Critics say with the media shackled, the opposition — including the Kurds — squashed, and academia and civil society unremittingly intimidated, there are no checks and balances and Turkey is now formally under one-man rule. Change is increasingly less likely to come through free and fair presidential elections due in five years than by Erdogan anointing a successor — or worse, violence. But the immediate concern is over Turkey’s wobbly economy and whether Erdogan will continue to bully the Central Bank to keep interest rates down and cling to contracting as the main engine of growth. All eyes are on the new Cabinet Erdogan was expected to unveil as Al-Monitor went to press, but in the end, whomever he picks, it is Erdogan who will call all the shots.
To many, the super presidency, which was ushered in after fraud-marred elections on June 24, won’t feel that different. Erdogan has held uninterrupted power, much of it as prime minister, for nearly 16 years — making him Turkey’s longest serving leader. For the estimated 20 million or so Turkish citizens born after the AKP rose to power, Erdogan will more likely be measured against his own record than that of his opponents unless they win any of the big municipalities that are set to be contested in nationwide local elections next March. Besides, he has governed with the emergency powers since the botched coup. Critics charge that with the AKP retaining its parliamentary majority with the support of its nationalist partners, little will change.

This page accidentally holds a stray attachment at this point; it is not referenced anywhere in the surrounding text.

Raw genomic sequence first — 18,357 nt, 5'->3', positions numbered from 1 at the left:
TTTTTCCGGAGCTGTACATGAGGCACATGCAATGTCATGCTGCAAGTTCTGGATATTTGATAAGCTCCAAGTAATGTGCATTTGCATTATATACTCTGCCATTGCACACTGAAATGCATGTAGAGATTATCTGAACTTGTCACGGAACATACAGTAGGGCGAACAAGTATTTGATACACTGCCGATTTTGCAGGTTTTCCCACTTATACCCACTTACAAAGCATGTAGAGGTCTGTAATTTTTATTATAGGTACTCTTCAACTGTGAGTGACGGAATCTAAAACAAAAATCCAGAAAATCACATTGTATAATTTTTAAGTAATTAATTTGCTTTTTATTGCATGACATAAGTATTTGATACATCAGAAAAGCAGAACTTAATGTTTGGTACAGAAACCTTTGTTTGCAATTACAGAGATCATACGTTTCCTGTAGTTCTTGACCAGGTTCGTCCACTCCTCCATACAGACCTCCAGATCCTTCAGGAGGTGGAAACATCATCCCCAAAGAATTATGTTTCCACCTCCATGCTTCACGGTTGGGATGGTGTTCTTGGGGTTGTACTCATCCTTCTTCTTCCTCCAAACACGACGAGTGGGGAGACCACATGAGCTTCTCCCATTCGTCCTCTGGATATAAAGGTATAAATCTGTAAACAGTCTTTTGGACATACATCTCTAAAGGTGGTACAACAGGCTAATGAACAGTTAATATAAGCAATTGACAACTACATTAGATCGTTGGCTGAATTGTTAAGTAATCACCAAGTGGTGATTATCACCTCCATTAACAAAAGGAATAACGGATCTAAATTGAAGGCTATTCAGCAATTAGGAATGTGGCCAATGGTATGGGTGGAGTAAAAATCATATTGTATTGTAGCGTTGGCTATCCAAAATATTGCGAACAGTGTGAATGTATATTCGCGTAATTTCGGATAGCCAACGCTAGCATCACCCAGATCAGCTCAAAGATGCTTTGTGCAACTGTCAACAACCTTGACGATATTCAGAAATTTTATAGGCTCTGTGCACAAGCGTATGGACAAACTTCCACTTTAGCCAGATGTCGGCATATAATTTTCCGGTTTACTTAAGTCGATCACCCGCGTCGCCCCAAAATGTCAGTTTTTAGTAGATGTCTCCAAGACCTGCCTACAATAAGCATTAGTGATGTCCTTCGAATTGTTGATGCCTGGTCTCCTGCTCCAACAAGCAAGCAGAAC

Their gloom was unsubstantiated in Erdogan’s early days when he championed dramatic reforms, paving the way to now frozen membership talks with the European Union.
Nicholas Danforth, a historian and senior policy analyst for the Bipartisan Policy Center’s national security program, suggested, however, that real change in Turkey may have been illusory all along. “Almost a century on, historians have argued that the revolutionary rhetoric surrounding the creation of the Turkish republic masked many deeper continuities with the Ottoman state that preceded it,” Danforth told Al-Monitor. “In a similar way, Erdogan’s New Turkey may ultimately prove less new than his rhetoric suggests. So far, though, the continuities appear to be for the worse, with Erdogan using the nationalism, paranoia and authoritarian structure he inherited from the old regime to build a new, more fragile and ideological edifice.”
In an ominous sign that the formally empowered Erdogan will not prove any more benign, a further 18,632 public servants were summarily dismissed July 8 on grounds of national security. Nearly half were police officers accused of links to Fethullah Gulen, the Pennsylvania-based Sunni cleric who is accused of masterminding the botched coup.
The media will apparently not breathe any freer either. Citing national security, the government slapped a reporting ban on a train accident that killed at least 24 people on July 8. At least 120 others were injured in the accident, which occurred when six of the train's carriages derailed in the northwestern province of Tekirdag. Turkish officials said heavy rain had caused the earth under the tracks to collapse, but the opposition charged a lack of safety enforcement was to blame.